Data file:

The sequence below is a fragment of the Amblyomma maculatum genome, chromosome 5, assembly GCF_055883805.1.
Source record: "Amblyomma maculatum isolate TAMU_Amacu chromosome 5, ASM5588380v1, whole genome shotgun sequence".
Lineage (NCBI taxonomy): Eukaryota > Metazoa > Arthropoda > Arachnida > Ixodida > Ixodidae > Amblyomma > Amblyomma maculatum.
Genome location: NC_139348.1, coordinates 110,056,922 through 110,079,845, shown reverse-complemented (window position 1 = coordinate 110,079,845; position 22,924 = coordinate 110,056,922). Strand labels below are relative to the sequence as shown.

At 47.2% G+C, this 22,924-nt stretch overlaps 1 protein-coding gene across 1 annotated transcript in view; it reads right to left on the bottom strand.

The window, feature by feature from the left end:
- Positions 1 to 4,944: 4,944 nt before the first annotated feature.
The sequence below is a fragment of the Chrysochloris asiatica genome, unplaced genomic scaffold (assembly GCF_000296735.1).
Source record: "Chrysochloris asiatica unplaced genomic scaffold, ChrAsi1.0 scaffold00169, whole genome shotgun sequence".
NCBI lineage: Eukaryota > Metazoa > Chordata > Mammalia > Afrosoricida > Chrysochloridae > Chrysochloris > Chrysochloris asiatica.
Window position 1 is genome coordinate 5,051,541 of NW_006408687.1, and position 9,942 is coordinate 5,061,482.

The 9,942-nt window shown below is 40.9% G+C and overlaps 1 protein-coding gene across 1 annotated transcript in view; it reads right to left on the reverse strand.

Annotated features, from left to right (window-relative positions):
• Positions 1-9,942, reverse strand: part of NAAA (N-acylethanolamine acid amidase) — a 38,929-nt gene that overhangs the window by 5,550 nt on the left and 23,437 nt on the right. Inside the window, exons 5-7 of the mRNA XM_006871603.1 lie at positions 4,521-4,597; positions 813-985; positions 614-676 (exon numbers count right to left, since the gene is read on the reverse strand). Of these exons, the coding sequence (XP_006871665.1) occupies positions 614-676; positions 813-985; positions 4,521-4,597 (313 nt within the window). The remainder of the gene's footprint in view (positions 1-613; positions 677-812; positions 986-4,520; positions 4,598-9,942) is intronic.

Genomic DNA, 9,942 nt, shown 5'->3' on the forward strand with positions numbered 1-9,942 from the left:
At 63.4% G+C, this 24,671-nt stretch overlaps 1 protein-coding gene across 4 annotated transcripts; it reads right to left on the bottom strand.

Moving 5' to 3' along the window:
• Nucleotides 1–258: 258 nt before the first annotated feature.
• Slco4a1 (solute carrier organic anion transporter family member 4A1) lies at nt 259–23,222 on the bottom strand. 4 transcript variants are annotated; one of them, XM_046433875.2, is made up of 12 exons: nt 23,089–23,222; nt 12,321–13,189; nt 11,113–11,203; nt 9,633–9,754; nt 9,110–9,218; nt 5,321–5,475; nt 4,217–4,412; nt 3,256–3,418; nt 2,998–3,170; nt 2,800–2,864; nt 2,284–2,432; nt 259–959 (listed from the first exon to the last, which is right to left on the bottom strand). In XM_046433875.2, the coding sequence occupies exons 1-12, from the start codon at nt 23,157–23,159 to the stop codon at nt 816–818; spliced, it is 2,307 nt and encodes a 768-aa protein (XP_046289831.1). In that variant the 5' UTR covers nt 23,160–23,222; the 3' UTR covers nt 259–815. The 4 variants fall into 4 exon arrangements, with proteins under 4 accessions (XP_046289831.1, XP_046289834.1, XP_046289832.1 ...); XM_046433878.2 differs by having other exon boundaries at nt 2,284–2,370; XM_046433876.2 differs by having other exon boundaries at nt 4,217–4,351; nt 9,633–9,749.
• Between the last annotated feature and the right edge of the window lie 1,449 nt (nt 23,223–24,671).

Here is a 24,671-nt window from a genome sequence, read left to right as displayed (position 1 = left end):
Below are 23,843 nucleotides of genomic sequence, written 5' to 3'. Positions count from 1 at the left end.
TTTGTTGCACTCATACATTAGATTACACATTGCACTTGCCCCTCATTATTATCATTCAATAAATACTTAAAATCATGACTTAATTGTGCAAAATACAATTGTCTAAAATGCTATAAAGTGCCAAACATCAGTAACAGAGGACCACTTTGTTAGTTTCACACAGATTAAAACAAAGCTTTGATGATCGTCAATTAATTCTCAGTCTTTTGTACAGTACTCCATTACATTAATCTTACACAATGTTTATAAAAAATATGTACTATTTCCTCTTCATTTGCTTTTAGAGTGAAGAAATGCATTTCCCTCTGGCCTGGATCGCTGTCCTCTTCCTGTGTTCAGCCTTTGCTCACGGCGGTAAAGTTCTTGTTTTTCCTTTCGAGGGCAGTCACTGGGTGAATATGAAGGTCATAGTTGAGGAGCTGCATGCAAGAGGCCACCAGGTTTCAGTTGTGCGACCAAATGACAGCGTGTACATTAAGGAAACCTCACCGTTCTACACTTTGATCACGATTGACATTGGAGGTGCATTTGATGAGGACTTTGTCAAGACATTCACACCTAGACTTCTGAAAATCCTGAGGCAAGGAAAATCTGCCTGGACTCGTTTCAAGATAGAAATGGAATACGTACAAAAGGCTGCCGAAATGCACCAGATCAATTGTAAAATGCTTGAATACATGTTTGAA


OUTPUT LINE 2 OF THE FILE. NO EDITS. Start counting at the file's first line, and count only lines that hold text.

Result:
Source record: "Amblyomma maculatum isolate TAMU_Amacu chromosome 5, ASM5588380v1, whole genome shotgun sequence".